A few weeks ago I had my hearing checked because I had noticed a difference in how things sounded when I listened with my right ear versus how they sounded when I listened with my left ear. To be more precise, when I had a phone to my right ear I could not hear the lower overtones as well as I could with my left ear. As a musician, I really worried about having my hearing compromised, which would be a huge loss.
As it turned out my hearing is within normal range except that I have one frequency in the lower register that I can no longer hear with my right ear. The technician that gave me the test said that it is not unusual for people to have this kind of selective hearing loss but that it was a little unusual that someone would notice such a specific loss. She said that musicians were more likely to notice this kind of loss than people who were not trained musicians.
When you are a college music major one of the things that are a part of your curriculum is “ear training.” This is a combination of musical dictation, sight singing, and listening to musical excerpts, that helps you learn how to listen and what to listen for. It is this intentional program of learning how to listen that helps musicians hear what they need to when they are performing so that they can make the many minute adjustments that contribute to an artful performance.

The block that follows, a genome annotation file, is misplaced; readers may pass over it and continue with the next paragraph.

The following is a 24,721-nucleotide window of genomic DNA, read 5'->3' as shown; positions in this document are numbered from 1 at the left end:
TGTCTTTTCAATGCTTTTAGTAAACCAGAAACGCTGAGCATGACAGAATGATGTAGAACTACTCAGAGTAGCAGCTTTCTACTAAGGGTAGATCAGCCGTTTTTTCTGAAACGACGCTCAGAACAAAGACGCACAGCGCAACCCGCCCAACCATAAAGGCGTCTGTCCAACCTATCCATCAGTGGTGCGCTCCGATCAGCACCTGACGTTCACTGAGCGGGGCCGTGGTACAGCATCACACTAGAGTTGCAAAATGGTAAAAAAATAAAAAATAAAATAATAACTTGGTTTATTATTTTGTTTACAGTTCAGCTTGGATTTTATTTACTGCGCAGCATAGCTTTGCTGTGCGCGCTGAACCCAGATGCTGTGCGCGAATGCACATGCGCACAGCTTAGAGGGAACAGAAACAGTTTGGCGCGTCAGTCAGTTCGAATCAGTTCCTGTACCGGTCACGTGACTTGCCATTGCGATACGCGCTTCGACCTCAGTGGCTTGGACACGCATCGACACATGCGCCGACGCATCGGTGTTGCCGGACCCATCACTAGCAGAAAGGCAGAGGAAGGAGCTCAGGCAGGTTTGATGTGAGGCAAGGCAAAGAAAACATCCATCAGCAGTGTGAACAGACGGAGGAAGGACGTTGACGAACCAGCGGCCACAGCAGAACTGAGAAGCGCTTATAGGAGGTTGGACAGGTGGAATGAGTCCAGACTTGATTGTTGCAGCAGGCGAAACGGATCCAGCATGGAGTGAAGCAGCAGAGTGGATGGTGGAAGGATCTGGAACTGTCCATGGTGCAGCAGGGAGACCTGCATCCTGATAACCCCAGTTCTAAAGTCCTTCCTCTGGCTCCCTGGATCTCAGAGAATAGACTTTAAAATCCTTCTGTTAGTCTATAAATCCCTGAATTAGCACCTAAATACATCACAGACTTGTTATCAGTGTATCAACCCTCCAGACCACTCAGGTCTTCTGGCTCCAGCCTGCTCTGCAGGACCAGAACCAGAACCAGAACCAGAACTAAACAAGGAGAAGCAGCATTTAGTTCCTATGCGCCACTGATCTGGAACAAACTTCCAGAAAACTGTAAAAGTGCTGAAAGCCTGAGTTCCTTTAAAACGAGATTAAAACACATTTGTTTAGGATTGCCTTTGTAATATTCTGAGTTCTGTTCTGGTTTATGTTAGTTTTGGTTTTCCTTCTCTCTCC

In a lot of ways, the life of faith has a lot in common with ear training. Jesus once said that some “people’s heart has grown dull, and their ears are hard of hearing, and they have shut their eyes; so that they might not look with their eyes, and listen with their ears.” (Matthew 13:15, NRSV) It was his way of describing a certain kind of hardness of heart in which people ignored the people around them who were in need. Contrariwise, he also commended others who had been trained to see with compassion by saying, “Blessed are your eyes, for they see, and your ears, for they hear.”
Here’s the deal: we can train ourselves to see and hear the injustices around us or we can train ourselves to ignore them. The saddest thing is not that we notice injustice and choose to ignore it (although that would be sad) but that our senses have become dulled to its presence.